Cable homes without set-top boxes will miss Kevin Pietersen matching strokes with Sachin Tendulkar if Delhi doesn’t push back the digitisation deadline
Anjali Dutta’s cable operator can’t give her a set-top box and her service provider won’t give her an assurance that her television screen wouldn’t go blank next Thursday.
The north Calcutta homemaker’s predicament sums up the mess that is analogue-to-digital conversion in a city where nobody seems to know what will happen after October 31, the second deadline for cable TV digitisation in the four metros.
The only ones who seem to be benefiting from the uncertainty are cable operators, many of whom are allegedly charging subscribers almost double the normal price of a set-top box by “creating” a shortage.
The Dutta household in Sovabazar, which has several cricket fans eagerly awaiting England’s tour of India starting October 30, is willing to pay a premium for a box but their cable operator says he has run out of stock.
The set-top box, a media player-like device with a tuner that converts cable signals into digital-quality content on a TV screen, costs around Rs 800. In many places across the city, a box is now being sold for up to Rs 1,400.
“I was told in September that the box was priced around Rs 700. By the beginning of this month, the price had risen to Rs 1,000. Now, it is Rs 1,400. I am willing to pay but my cable operator claims he doesn’t have any,” homemaker Anjali said.
Some who were offered boxes by their cable operators earlier but postponed buying them are now panicking at the thought of staring at blank screens if they don’t get one before October 31.
Sources said the multi-system operators (MSO) hadn’t been able to provide adequate number of boxes to their franchisees despite being given ample time. “One MSO procured boxes of poor quality and two others still don’t have enough to supply to their franchisees,” an industry insider said.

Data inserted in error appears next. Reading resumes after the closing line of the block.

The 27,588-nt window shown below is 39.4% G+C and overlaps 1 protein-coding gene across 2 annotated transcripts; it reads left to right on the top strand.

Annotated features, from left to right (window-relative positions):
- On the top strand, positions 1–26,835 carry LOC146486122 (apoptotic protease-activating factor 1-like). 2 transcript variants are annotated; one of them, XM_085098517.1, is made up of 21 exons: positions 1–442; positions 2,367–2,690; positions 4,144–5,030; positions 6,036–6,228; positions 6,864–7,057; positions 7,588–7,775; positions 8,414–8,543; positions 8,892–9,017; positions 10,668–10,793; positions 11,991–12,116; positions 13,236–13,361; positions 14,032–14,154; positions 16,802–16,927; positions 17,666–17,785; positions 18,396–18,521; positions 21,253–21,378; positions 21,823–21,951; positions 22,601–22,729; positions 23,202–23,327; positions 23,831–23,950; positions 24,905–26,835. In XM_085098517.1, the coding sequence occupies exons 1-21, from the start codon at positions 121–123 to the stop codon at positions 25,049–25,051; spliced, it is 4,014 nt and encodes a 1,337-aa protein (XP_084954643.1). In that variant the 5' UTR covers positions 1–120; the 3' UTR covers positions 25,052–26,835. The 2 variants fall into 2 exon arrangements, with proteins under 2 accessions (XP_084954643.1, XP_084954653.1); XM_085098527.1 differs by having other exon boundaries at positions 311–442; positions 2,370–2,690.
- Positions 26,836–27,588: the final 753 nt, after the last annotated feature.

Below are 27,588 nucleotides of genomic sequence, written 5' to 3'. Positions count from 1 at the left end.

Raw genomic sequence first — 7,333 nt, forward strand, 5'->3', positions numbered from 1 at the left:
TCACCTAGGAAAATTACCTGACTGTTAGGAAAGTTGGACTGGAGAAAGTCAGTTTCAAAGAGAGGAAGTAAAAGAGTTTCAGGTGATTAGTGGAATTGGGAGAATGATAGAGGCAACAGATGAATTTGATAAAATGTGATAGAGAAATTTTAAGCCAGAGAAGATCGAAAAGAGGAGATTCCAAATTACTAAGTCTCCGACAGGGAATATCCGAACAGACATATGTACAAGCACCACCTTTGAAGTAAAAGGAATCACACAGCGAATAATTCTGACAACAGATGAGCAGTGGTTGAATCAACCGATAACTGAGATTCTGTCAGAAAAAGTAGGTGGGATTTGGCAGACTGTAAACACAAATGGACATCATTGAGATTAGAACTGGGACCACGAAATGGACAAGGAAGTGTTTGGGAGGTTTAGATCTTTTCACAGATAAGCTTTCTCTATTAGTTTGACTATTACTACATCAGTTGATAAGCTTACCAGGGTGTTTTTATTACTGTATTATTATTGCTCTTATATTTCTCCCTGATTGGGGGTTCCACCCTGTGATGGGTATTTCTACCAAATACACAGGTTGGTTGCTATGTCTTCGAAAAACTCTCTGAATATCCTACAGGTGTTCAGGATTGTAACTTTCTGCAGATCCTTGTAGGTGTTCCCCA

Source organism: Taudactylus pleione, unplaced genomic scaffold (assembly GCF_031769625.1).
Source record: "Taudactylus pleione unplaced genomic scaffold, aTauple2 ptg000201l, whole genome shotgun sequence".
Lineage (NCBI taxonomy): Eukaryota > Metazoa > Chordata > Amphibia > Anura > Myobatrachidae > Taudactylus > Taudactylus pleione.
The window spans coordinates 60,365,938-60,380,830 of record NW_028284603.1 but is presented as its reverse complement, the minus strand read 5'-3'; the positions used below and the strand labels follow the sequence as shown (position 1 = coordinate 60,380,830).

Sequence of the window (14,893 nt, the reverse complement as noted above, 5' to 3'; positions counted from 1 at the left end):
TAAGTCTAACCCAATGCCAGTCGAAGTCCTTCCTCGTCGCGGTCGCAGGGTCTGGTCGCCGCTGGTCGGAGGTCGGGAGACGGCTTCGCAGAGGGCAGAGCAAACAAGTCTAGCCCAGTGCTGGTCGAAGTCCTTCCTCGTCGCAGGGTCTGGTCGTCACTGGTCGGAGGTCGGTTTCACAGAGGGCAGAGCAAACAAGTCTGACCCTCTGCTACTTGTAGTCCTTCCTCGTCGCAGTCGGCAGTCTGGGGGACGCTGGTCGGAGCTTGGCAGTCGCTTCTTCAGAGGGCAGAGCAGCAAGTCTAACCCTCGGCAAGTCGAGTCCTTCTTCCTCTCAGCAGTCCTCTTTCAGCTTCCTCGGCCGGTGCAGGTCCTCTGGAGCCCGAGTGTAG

According to data released by the information and broadcasting ministry, Calcutta has achieved 81 per cent digitisation. But unofficial sources say not more than 50 per cent of the subscriber base has been covered yet.
While Delhi is officially tied with Calcutta at 81 per cent, Mumbai’s digitisation rate is 99 per cent and Chennai’s is 85 per cent. An unofficial estimate pegs the overall compliance rate at 59 per cent.
So will the Centre push back the deadline again for the metros to achieve 100 per cent digitisation?
“Last time, the deadline (June 30) was postponed 10 days prior to date. Delhi seems more serious about the October 31 deadline because there has been no such indication so far,” industry watcher Mrinal Chatterjee said.
Suresh Sethia, director of Siti Cable, blamed subscribers for the slow pace of digitisation. “We were selling 12,000 boxes a month by mid-June. Now we are selling around 5,000 boxes,” he said.
Some in the industry are hopeful about the deadline being pushed back “at least by a couple of months” because information and broadcasting minister Ambika Soni has just been replaced by Manish Tiwari.
“The first meeting of the task force for implementation of the digital access system after the change of guard is scheduled for Monday. The minister’s views would be known tomorrow,” a member of the task force said.
In Delhi and Mumbai, many MSOs have started switching off some categories of pay channels to wean subscribers away from analogue. “But no such step has yet been taken in Calcutta,” said Ashok Mansukani, president of the all-India association of MSOs.
There has been no announcement on packages and rates either.
Have you been overcharged for a box or denied one?